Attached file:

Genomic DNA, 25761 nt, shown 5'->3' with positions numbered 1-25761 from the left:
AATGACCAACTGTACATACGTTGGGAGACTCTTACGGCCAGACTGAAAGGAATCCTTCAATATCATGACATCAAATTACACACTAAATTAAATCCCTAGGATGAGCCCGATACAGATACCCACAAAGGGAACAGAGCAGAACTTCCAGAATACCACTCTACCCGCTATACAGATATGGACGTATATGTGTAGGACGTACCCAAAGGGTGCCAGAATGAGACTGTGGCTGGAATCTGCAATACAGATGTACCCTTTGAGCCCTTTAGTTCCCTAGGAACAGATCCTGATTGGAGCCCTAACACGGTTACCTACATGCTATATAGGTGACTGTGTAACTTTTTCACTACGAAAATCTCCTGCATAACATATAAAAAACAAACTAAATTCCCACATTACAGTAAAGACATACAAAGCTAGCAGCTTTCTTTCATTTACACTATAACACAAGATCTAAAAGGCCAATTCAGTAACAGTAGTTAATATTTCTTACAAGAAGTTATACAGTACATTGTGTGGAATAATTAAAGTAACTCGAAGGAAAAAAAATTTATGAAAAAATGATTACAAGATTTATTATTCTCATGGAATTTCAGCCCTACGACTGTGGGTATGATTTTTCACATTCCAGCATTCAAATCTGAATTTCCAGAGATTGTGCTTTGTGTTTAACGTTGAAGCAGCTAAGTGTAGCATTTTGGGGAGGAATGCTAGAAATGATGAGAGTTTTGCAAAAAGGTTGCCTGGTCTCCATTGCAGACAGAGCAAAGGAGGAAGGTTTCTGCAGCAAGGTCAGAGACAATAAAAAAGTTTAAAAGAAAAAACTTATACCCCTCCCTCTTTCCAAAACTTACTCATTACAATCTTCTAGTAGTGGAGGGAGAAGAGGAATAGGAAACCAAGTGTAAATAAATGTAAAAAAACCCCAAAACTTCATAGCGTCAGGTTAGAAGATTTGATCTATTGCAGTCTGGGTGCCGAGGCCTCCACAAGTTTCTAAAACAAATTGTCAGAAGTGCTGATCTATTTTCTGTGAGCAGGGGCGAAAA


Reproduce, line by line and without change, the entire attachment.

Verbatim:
Genomic DNA, 25761 nt, shown 5'->3' with positions numbered 1-25761 from the left:
AATGACCAACTGTACATACGTTGGGAGACTCTTACGGCCAGACTGAAAGGAATCCTTCAATATCATGACATCAAATTACACACTAAATTAAATCCCTAGGATGAGCCCGATACAGATACCCACAAAGGGAACAGAGCAGAACTTCCAGAATACCACTCTACCCGCTATACAGATATGGACGTATATGTGTAGGACGTACCCAAAGGGTGCCAGAATGAGACTGTGGCTGGAATCTGCAATACAGATGTACCCTTTGAGCCCTTTAGTTCCCTAGGAACAGATCCTGATTGGAGCCCTAACACGGTTACCTACATGCTATATAGGTGACTGTGTAACTTTTTCACTACGAAAATCTCCTGCATAACATATAAAAAACAAACTAAATTCCCACATTACAGTAAAGACATACAAAGCTAGCAGCTTTCTTTCATTTACACTATAACACAAGATCTAAAAGGCCAATTCAGTAACAGTAGTTAATATTTCTTACAAGAAGTTATACAGTACATTGTGTGGAATAATTAAAGTAACTCGAAGGAAAAAAAATTTATGAAAAAATGATTACAAGATTTATTATTCTCATGGAATTTCAGCCCTACGACTGTGGGTATGATTTTTCACATTCCAGCATTCAAATCTGAATTTCCAGAGATTGTGCTTTGTGTTTAACGTTGAAGCAGCTAAGTGTAGCATTTTGGGGAGGAATGCTAGAAATGATGAGAGTTTTGCAAAAAGGTTGCCTGGTCTCCATTGCAGACAGAGCAAAGGAGGAAGGTTTCTGCAGCAAGGTCAGAGACAATAAAAAAGTTTAAAAGAAAAAACTTATACCCCTCCCTCTTTCCAAAACTTACTCATTACAATCTTCTAGTAGTGGAGGGAGAAGAGGAATAGGAAACCAAGTGTAAATAAATGTAAAAAAACCCCAAAACTTCATAGCGTCAGGTTAGAAGATTTGATCTATTGCAGTCTGGGTGCCGAGGCCTCCACAAGTTTCTAAAACAAATTGTCAGAAGTGCTGATCTATTTTCTGTGAGCAGGGGCGAAAA